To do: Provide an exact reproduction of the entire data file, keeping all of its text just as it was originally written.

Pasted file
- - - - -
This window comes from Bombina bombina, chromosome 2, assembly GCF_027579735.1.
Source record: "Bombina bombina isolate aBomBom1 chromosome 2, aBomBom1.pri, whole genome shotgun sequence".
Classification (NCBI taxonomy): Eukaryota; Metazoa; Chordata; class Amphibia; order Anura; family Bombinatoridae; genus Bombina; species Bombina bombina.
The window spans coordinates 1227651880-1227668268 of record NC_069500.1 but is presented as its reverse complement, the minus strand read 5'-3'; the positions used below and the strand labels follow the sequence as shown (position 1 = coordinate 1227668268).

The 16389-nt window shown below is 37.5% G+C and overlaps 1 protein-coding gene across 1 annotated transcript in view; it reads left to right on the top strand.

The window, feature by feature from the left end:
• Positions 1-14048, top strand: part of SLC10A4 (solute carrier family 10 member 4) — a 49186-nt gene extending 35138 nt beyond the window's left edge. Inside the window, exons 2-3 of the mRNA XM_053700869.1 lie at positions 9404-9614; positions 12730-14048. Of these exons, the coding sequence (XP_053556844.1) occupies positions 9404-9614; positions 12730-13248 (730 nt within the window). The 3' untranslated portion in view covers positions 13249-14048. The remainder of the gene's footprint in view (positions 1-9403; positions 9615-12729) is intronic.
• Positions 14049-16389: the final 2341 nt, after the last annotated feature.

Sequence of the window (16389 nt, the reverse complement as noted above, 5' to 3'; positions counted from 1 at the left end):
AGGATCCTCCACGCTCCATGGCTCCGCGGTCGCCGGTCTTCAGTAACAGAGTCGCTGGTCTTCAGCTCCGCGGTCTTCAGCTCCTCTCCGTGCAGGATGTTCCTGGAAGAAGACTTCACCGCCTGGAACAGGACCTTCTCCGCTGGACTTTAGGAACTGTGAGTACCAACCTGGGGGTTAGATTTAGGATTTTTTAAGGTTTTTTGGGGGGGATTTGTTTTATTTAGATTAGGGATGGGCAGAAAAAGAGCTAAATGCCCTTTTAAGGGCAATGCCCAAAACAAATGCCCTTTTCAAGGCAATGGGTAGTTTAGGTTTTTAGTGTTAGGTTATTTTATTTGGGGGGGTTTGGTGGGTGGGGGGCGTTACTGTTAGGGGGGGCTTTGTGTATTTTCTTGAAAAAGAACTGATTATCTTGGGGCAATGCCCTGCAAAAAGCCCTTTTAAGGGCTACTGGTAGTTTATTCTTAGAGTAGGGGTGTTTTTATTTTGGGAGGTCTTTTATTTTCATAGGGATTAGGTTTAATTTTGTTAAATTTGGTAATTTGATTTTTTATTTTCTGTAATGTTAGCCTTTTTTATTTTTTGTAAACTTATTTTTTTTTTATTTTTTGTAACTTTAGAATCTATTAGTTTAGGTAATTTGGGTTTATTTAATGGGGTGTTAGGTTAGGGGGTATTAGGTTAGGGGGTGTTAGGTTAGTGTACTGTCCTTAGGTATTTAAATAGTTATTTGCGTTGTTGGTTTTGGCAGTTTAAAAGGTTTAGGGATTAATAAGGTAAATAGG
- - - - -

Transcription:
This window comes from Bombina bombina, chromosome 2, assembly GCF_027579735.1.
Source record: "Bombina bombina isolate aBomBom1 chromosome 2, aBomBom1.pri, whole genome shotgun sequence".
Classification (NCBI taxonomy): Eukaryota; Metazoa; Chordata; class Amphibia; order Anura; family Bombinatoridae; genus Bombina; species Bombina bombina.
The window spans coordinates 1227651880-1227668268 of record NC_069500.1 but is presented as its reverse complement, the minus strand read 5'-3'; the positions used below and the strand labels follow the sequence as shown (position 1 = coordinate 1227668268).

The 16389-nt window shown below is 37.5% G+C and overlaps 1 protein-coding gene across 1 annotated transcript in view; it reads left to right on the top strand.

The window, feature by feature from the left end:
• Positions 1-14048, top strand: part of SLC10A4 (solute carrier family 10 member 4) — a 49186-nt gene extending 35138 nt beyond the window's left edge. Inside the window, exons 2-3 of the mRNA XM_053700869.1 lie at positions 9404-9614; positions 12730-14048. Of these exons, the coding sequence (XP_053556844.1) occupies positions 9404-9614; positions 12730-13248 (730 nt within the window). The 3' untranslated portion in view covers positions 13249-14048. The remainder of the gene's footprint in view (positions 1-9403; positions 9615-12729) is intronic.
• Positions 14049-16389: the final 2341 nt, after the last annotated feature.

Sequence of the window (16389 nt, the reverse complement as noted above, 5' to 3'; positions counted from 1 at the left end):
AGGATCCTCCACGCTCCATGGCTCCGCGGTCGCCGGTCTTCAGTAACAGAGTCGCTGGTCTTCAGCTCCGCGGTCTTCAGCTCCTCTCCGTGCAGGATGTTCCTGGAAGAAGACTTCACCGCCTGGAACAGGACCTTCTCCGCTGGACTTTAGGAACTGTGAGTACCAACCTGGGGGTTAGATTTAGGATTTTTTAAGGTTTTTTGGGGGGGATTTGTTTTATTTAGATTAGGGATGGGCAGAAAAAGAGCTAAATGCCCTTTTAAGGGCAATGCCCAAAACAAATGCCCTTTTCAAGGCAATGGGTAGTTTAGGTTTTTAGTGTTAGGTTATTTTATTTGGGGGGGTTTGGTGGGTGGGGGGCGTTACTGTTAGGGGGGGCTTTGTGTATTTTCTTGAAAAAGAACTGATTATCTTGGGGCAATGCCCTGCAAAAAGCCCTTTTAAGGGCTACTGGTAGTTTATTCTTAGAGTAGGGGTGTTTTTATTTTGGGAGGTCTTTTATTTTCATAGGGATTAGGTTTAATTTTGTTAAATTTGGTAATTTGATTTTTTATTTTCTGTAATGTTAGCCTTTTTTATTTTTTGTAAACTTATTTTTTTTTTATTTTTTGTAACTTTAGAATCTATTAGTTTAGGTAATTTGGGTTTATTTAATGGGGTGTTAGGTTAGGGGGTATTAGGTTAGGGGGTGTTAGGTTAGTGTACTGTCCTTAGGTATTTAAATAGTTATTTGCGTTGTTGGTTTTGGCAGTTTAAAAGGTTTAGGGATTAATAAGGTAAATAGG